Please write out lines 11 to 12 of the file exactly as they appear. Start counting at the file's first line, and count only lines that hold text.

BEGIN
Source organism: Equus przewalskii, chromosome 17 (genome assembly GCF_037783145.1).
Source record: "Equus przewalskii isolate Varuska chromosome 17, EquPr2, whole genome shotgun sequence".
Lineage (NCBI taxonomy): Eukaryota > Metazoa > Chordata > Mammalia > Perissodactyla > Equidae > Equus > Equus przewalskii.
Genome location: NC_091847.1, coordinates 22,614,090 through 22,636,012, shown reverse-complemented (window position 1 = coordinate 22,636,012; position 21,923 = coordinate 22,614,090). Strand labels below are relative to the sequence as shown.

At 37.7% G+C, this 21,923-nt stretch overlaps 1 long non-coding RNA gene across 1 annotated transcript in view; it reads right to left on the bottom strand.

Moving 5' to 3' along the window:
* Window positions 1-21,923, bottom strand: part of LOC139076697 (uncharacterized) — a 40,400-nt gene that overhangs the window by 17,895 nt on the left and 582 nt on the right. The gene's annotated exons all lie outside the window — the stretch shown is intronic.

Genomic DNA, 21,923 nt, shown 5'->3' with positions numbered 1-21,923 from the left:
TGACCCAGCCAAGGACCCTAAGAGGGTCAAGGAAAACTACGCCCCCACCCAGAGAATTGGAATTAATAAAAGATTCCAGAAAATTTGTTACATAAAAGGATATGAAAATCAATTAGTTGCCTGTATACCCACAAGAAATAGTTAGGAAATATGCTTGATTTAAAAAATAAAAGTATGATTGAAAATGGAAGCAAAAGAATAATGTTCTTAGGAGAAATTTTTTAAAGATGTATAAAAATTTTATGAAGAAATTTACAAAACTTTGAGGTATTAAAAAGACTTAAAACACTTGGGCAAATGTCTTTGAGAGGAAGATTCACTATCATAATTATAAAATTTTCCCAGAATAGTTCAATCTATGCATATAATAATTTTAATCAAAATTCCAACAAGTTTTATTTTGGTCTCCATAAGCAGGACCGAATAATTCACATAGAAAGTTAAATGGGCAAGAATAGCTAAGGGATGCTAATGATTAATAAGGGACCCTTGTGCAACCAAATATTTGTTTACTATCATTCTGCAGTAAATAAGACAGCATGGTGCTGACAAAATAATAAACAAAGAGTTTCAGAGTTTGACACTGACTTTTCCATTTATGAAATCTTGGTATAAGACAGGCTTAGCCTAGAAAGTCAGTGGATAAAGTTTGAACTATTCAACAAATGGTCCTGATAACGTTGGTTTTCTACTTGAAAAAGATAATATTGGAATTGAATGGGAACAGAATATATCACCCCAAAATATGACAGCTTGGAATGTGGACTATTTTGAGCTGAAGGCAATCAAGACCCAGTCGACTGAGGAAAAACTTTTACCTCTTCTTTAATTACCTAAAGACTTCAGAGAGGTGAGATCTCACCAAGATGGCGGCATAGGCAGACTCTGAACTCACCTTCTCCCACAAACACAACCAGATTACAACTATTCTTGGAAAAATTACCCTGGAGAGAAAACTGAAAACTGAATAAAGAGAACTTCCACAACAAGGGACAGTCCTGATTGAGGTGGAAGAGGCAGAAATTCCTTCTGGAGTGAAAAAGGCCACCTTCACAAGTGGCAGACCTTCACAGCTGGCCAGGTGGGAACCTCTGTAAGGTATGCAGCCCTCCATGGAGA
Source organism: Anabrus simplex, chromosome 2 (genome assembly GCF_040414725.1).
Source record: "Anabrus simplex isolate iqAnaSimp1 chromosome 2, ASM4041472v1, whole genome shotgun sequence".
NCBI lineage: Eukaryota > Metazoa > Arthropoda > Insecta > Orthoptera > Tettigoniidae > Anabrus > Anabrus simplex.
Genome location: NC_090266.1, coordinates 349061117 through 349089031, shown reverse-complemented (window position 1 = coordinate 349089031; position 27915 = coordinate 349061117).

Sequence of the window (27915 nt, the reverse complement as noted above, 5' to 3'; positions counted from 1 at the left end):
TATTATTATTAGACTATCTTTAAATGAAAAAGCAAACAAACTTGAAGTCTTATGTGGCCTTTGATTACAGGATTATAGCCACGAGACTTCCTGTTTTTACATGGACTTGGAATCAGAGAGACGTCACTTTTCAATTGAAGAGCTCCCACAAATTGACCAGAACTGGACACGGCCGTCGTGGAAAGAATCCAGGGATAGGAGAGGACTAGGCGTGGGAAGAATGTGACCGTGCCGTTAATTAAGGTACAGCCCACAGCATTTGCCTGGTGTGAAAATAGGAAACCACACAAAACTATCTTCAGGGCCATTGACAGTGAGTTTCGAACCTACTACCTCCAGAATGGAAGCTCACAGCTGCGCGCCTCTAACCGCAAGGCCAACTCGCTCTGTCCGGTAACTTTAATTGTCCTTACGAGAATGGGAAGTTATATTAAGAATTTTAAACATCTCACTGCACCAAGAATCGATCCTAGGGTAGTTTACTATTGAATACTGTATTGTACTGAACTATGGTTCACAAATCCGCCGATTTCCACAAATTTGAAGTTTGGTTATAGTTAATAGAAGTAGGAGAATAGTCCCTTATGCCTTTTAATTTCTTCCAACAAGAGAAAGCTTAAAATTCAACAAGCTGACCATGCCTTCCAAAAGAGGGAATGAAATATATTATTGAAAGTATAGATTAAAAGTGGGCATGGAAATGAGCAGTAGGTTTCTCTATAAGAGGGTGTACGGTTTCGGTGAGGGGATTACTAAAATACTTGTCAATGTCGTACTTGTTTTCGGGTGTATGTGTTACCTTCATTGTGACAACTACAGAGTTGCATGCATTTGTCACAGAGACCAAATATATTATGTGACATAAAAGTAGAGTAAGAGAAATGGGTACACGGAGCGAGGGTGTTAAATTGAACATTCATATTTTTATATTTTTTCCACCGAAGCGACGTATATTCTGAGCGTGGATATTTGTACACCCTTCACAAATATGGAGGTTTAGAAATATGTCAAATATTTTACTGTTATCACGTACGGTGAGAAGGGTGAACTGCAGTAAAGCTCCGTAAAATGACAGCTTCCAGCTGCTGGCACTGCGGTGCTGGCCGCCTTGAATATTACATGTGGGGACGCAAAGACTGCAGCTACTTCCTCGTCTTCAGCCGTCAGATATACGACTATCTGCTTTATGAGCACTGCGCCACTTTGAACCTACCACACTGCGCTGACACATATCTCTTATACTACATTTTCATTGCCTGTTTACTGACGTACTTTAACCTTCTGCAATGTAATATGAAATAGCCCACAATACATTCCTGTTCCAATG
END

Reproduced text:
Source record: "Anabrus simplex isolate iqAnaSimp1 chromosome 2, ASM4041472v1, whole genome shotgun sequence".
NCBI lineage: Eukaryota > Metazoa > Arthropoda > Insecta > Orthoptera > Tettigoniidae > Anabrus > Anabrus simplex.